Risk mapping and socio-ecological drivers of soil-transmitted helminth infections in the Philippines: a spatial modelling study

Tsheten Tsheten, Kefyalew Addis Alene, Angela Cadavid Restrepo, Matthew Kelly, Colleen Lau, Archie C A Clements, Darren J Gray, Chona Daga, Vanessa Joy Mapalo, Fe Esperanza Espino, Kinley Wangdi

Research output: Contribution to journalArticlepeer-review


BACKGROUND: The Philippines reports a high prevalence of soil-transmitted helminth (STH) infections despite the implementation of nationwide mass drug administration since 2006. The spatial variation of STH infections in the Philippines was last described using the 2005-2007 national STH and schistosomiasis survey. This study aimed to identify sociodemographic and environmental factors that drive STH transmission and predict high-risk areas in the Philippines.

METHODS: Epidemiological data on STH for students aged 5-16 years were obtained from the 2015 Philippines National Prevalence survey, while environmental data were extracted from satellite images and publicly available sources. Model-based geostatistics, implemented in a Bayesian framework, was used to identify sociodemographic and environmental correlates and predict high-risk areas for STH across the Philippines. The best-fitting model with the lowest deviance information criterion (DIC) was used to interpret the findings of the model and predict STH infection risk for the entire country. Risk maps were developed for each STH infection using the posterior means derived from the model.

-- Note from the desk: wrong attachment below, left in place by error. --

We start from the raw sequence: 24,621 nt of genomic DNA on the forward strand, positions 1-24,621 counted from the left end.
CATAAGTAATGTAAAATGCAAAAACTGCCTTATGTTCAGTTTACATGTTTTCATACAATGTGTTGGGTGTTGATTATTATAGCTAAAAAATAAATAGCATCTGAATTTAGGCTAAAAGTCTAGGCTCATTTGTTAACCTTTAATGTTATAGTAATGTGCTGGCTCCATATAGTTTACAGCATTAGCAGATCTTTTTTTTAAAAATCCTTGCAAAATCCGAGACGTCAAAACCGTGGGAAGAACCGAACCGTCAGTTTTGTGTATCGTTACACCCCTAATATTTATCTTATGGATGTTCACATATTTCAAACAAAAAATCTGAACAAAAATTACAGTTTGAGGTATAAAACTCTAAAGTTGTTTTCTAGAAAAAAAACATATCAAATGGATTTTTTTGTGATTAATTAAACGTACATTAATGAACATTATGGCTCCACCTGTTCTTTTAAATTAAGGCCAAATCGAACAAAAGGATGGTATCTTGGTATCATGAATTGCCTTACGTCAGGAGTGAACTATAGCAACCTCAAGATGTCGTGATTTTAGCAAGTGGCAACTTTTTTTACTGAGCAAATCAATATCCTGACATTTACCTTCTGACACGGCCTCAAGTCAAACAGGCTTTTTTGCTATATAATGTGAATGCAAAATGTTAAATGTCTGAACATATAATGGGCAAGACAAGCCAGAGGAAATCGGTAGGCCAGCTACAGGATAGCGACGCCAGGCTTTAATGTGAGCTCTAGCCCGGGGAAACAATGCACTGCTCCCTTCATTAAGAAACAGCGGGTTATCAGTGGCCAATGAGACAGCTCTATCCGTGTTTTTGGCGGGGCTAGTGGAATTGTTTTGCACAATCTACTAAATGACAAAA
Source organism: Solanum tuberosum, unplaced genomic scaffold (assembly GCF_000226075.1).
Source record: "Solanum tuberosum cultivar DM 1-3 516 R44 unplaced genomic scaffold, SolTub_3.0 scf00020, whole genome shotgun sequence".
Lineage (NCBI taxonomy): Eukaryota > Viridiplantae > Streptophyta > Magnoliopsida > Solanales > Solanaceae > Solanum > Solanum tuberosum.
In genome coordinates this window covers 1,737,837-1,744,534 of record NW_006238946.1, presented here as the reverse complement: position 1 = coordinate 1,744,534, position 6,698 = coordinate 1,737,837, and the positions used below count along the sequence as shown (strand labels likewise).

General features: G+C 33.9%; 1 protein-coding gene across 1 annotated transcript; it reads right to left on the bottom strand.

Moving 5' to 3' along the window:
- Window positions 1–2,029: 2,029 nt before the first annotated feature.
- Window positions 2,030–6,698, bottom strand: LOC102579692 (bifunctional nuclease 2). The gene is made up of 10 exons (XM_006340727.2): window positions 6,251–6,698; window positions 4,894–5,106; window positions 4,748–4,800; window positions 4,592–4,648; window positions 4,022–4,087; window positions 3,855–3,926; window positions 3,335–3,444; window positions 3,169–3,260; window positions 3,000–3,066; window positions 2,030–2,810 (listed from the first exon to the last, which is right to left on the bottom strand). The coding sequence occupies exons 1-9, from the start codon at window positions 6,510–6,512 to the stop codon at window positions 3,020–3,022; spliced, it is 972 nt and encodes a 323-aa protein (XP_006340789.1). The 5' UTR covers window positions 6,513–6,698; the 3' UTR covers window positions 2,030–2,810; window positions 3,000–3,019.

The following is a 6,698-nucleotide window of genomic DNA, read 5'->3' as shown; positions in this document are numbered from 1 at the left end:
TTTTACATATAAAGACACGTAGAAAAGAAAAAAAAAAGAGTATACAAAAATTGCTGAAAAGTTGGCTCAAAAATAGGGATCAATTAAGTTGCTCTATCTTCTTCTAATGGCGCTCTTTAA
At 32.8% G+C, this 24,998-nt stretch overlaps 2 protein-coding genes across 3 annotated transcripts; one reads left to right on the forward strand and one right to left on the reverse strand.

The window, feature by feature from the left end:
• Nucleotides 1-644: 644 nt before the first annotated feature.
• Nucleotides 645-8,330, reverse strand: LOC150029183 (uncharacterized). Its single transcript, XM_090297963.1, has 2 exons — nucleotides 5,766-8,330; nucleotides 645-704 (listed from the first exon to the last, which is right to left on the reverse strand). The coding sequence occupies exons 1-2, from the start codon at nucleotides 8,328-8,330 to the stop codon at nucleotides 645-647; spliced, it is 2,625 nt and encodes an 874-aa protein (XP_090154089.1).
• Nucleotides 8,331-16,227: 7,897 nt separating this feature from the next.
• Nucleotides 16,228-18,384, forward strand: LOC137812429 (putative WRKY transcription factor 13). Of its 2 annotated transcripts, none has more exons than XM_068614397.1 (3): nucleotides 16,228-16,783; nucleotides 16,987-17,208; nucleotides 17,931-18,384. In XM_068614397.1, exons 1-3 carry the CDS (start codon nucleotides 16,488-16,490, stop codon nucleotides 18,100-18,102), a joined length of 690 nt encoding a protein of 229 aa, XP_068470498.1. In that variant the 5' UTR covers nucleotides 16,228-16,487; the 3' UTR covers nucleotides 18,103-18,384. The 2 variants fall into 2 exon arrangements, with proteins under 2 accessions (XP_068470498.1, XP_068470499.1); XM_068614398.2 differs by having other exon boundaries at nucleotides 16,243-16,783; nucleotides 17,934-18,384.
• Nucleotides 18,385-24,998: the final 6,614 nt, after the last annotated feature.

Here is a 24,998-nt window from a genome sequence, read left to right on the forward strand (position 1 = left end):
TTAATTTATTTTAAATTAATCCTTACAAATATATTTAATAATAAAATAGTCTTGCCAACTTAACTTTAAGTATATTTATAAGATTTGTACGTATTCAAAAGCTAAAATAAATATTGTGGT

FINDINGS: The prevalence of Ascaris lumbricoides (20.0%) and Trichuris trichiura (29.3%) was higher in the Visayas Island than in the Luzon and Mindanao Islands. Hookworm prevalence was highest in Mindanao Island (1.3%). Risk of A. lumbricoides was positively associated with males (odds ratio [OR]: 1.197; 97.5% Credible Interval [CrI]: 1.114, 1.286) and temperature (OR: 1.148; 97.5% CrI: 1.033, 1.291), while normalized difference vegetation index (OR: 0.354; 97.5% CrI: 0.138, 0.930) and soil pH (OR: 0.606; 97.5% CrI: 0.338, 0.949) were negatively associated with the transmission. T. trichiura risk was positively associated with males (OR: 1.261; 97.5% CrI: 1.173, 1.341), temperature (OR: 1.153; 97.5% CrI: 1.001, 1.301), and rainfall (OR: 1.004; 97.5% CrI: 1.011, 1.069). Hookworm risk was positively associated with males (OR: 2.142; 97.5% CrI: 1.537, 2.998), while children aged ≤12 years (OR: 0.435; 97.5% CrI: 0.252, 0.753) had a negative association with risk compared to those over 12 years. Focal areas of high risk were identified for A. lumbricoides and T. trichiura in the Visayas Island, and hookworm in the Mindanao Island.

INTERPRETATION: The spatial distribution of all three STH infections has considerably decreased since a previous national risk-mapping exercise. The high-risk areas identified in the study can be used to strategically target deworming and health education activities to further reduce the burden of STH and support progress toward elimination.

FUNDING: The Australian Centre for the Control and Elimination of Neglected Tropical Diseases and the Australian National Health and Medical Research Council.

Original languageEnglish
Article number100974
Pages (from-to)1-12
Number of pages12
JournalThe Lancet regional health. Western Pacific
Publication statusPublished - Nov 2023
Externally publishedYes


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